Cyclists injured on a bike path after running into a downed tree, could not recover because the association that assisted in taking care of the bike path owed no duty to the cyclists.Posted: June 17, 2019
If there is no duty, there is no liability. Always check to make sure there really is a duty owed to someone before you start to claim or defend negligence actions.
State: Texas; Court of Appeals of Texas, Second District, Fort Worth
Plaintiff: Norman Delamar
Defendant: Fort Worth Mountain Biker’s Association
Plaintiff Claims: general negligence and gross negligence
Defendant Defenses: No Duty
Holding: For the Defendants
City parks had an agreement with the local cycling group to assist in keeping the bike pats in good shape. The ultimate responsibility for the bike paths was still held by the city. An injured cyclist who ran into a downed tree could not sue the cycling group because they owed no duty to the cyclists because the association did not have the authority from the city and did not accept a duty with the agreement with the city.
On July 12, 2014, Norman was riding his mountain bike on a trail in Gateway, a park owned by the City, when he came upon a downed tree resting across the trail at head level. Although known to be a “really good rider,” Norman asserts that because he did not have time to stop or avoid the tree, the tree “clotheslined” his head and neck and knocked him off of his bicycle, causing him injuries.
Norman sued the City, asserting claims of general negligence and gross negligence. In a single pleading, the City filed an answer and identified the Association as a responsible third party because of an “Adopt-A-Park Agreement” (Contract) that made the Association “responsible for constructing and maintaining the bike trail in question.” Norman then amended his petition and added the Association as a defendant in the suit.
The city’s contract with the association outlined things the association was to do to assist the city in keeping the trail available and generally covered trail maintenance. The city did not give up its right to control and manage the park where the trails were located.
The trial court dismissed the plaintiff’s claims, and this appeal ensued.
Analysis: making sense of the law based on these facts.
The first issue the court reviewed was this, a negligence claim or a premises liability claim.
Although premises liability is a form of negligence, “[n]egligence and premises liability claims . . . are separate and distinct theories of recovery, requiring plaintiffs to prove different, albeit similar, elements to secure judgment in their favor.”
The differences are subtle, but:
To prevail on a premises-liability claim, a plaintiff must prove (1) actual or constructive knowledge of some condition on the premises by the owner; (2) that the condition posed an unreasonable risk of harm; (3) that the owner did not exercise reasonable care to reduce or eliminate the risk; and (4) that the owner’s failure to use such care proximately caused the plaintiff’s injuries, whereas under the common law doctrine of negligence, a plaintiff must prove (1) a legal duty owed by one person to another; (2) a breach of that duty; and (3) damages proximately resulting from the breach.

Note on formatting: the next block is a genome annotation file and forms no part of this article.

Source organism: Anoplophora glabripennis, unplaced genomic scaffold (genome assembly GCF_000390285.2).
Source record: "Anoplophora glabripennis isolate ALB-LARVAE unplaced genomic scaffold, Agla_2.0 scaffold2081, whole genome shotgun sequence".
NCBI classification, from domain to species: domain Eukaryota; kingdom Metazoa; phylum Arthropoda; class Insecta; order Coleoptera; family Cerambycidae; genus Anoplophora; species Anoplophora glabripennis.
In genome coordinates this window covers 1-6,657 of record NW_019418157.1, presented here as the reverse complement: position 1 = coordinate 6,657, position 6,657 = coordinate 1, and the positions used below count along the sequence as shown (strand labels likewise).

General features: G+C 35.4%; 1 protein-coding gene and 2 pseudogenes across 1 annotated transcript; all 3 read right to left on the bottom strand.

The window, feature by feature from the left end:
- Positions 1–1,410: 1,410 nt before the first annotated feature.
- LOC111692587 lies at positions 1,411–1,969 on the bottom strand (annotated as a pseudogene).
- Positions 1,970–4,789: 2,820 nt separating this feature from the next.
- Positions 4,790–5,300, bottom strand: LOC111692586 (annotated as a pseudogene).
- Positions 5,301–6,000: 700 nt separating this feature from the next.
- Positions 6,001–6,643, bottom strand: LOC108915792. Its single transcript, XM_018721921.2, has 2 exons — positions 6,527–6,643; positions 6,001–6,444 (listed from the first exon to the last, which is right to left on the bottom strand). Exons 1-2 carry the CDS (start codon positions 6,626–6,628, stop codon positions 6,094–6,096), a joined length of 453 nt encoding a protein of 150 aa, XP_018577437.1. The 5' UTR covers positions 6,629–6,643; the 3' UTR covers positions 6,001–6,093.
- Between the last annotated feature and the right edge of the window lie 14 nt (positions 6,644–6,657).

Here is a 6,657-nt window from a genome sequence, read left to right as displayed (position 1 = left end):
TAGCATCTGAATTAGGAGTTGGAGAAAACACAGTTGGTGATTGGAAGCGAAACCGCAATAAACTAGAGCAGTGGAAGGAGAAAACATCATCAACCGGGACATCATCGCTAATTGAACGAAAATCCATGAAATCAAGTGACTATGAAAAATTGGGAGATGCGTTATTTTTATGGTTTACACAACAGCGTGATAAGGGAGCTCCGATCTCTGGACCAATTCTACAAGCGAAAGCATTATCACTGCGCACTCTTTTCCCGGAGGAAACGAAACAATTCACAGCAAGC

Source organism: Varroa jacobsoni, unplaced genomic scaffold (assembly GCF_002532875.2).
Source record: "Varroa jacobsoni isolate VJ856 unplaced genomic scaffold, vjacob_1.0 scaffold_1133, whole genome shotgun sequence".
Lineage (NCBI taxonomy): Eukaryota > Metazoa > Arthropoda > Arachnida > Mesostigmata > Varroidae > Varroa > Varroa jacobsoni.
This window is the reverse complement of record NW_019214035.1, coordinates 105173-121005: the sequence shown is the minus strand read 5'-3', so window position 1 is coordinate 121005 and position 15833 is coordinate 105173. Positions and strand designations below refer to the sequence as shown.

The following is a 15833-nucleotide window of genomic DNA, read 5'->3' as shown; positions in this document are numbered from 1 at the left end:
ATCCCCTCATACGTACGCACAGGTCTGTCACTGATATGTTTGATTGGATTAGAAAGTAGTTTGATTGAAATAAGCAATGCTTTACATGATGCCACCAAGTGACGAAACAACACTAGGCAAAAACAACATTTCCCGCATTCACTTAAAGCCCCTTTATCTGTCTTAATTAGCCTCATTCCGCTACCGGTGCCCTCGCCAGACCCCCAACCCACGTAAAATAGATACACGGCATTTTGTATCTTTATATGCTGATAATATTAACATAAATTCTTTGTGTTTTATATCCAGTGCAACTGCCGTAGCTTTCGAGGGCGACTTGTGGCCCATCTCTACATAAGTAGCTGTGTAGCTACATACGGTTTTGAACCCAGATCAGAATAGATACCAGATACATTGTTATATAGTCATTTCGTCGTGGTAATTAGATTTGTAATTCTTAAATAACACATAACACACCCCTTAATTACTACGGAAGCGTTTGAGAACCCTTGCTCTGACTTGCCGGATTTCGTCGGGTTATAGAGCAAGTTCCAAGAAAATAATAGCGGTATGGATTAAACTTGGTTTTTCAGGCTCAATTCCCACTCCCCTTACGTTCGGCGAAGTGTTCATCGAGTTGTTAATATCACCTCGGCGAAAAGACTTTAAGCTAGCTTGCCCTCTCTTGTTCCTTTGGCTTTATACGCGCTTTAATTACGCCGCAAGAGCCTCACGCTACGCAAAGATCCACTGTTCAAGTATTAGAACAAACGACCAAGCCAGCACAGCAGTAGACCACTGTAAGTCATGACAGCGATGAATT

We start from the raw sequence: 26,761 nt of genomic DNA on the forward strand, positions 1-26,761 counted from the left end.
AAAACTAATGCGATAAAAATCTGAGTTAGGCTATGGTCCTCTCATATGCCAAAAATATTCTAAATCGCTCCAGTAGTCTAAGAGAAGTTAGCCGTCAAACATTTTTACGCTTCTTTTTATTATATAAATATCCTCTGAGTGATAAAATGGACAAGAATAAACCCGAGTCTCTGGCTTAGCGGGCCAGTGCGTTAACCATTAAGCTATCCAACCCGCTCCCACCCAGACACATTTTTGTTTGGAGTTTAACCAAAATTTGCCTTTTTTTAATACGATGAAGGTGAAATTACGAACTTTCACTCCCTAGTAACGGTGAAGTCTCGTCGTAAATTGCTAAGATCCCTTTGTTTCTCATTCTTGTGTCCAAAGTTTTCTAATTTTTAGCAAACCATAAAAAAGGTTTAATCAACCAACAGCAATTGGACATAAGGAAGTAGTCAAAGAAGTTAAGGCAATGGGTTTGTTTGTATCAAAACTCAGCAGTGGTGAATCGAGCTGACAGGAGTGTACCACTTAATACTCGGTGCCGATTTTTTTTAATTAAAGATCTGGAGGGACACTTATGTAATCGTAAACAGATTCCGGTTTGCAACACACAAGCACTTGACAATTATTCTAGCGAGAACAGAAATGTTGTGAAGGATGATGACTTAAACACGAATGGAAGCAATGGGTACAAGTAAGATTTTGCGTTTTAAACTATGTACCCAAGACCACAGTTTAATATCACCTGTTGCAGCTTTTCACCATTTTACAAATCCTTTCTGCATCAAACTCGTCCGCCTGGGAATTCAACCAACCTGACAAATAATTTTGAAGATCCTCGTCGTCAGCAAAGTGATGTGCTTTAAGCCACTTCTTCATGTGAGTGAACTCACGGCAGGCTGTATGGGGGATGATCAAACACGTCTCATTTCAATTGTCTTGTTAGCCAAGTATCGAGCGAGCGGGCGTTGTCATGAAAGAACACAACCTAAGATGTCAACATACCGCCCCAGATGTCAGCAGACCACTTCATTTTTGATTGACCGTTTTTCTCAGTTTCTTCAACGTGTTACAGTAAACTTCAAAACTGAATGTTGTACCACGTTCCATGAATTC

The difference is, one is based on the actions of the defendant, and the other is based on a condition of the land.
While, theoretically, a litigant may maintain causes of action for both general negligence and premises liability, to be viable, the general negligence theory of recovery must be based not upon an injury resulting from the condition of the property, but upon the defendant’s contemporaneous activity. (analyzing claimant’s negligence and premises liability claims together). If the injury is one caused by a premises defect, rather than a defendant’s contemporaneous activity, a plaintiff cannot circumvent the true nature of the premises defect claim by pleading it as one for general negligence.
As similar as they may appear to be, you cannot recover on the same set of facts for both a negligence action and a premise’s liability action. Even the court stated understanding the differences could be “tricky.”
The trial court and appellate court found the plaintiff’s claims sounded in premise’s liability.
However, the court went on to discuss the plaintiff’s allegations that his claim was a negligence claim. The issue was whether the association had a legal duty to the plaintiff.
The question of legal duty is a “multifaceted issue” requiring courts to balance a number of factors such as the risk and foreseeability of injury, the social utility of the actor’s conduct, the consequences of imposing the burden on the actor, and any other relevant competing individual and social interests implicated by the facts of the case. “Although the formulation and emphasis varies with the facts of each case, three categories of factors have emerged: (1) the relationship between the parties; (2) the reasonable foreseeability of harm to the person injured; and (3) public policy considerations.”
Of the three, foreseeability as the dominant consideration, but not the sole consideration the court must review. Foreseeability alone is not sufficient to create a duty. “Foreseeability means that a person who possesses ordinary intelligence should have anticipated the danger that his negligent act would create for others.”
Although the association had some contractual responsibility for the trails, there was nothing the association could do about the trees. Only the city had the use of the chainsaws, and only the city could determine if a tree could be removed and then remove it.
And although it was foreseeable, a tree could fall on the trail; the issue required more analysis than that. The bike path was surrounded by thousands of trees. The plaintiff had ridden that path just two days earlier and admitted that the tree could have fallen two hours before he hit it. Although a tree falling was foreseeable, it was outside of the scope of something that you can do anything about, and on top of that the association had no authority to do anything about trees.
Finally, the agreement between the city and the association said nothing about the association agreeing to assume a legal duty to maintain the safety of the trails.
Based on our de novo review of the record, we hold that Norman failed to establish that the Association owed him a legal duty to protect him from the downed tree across the trail that the Association did not cause to fall, that may have fallen only hours-but no later than a day or two-before Norman struck it, and that the Association was not even authorized to unilaterally remove.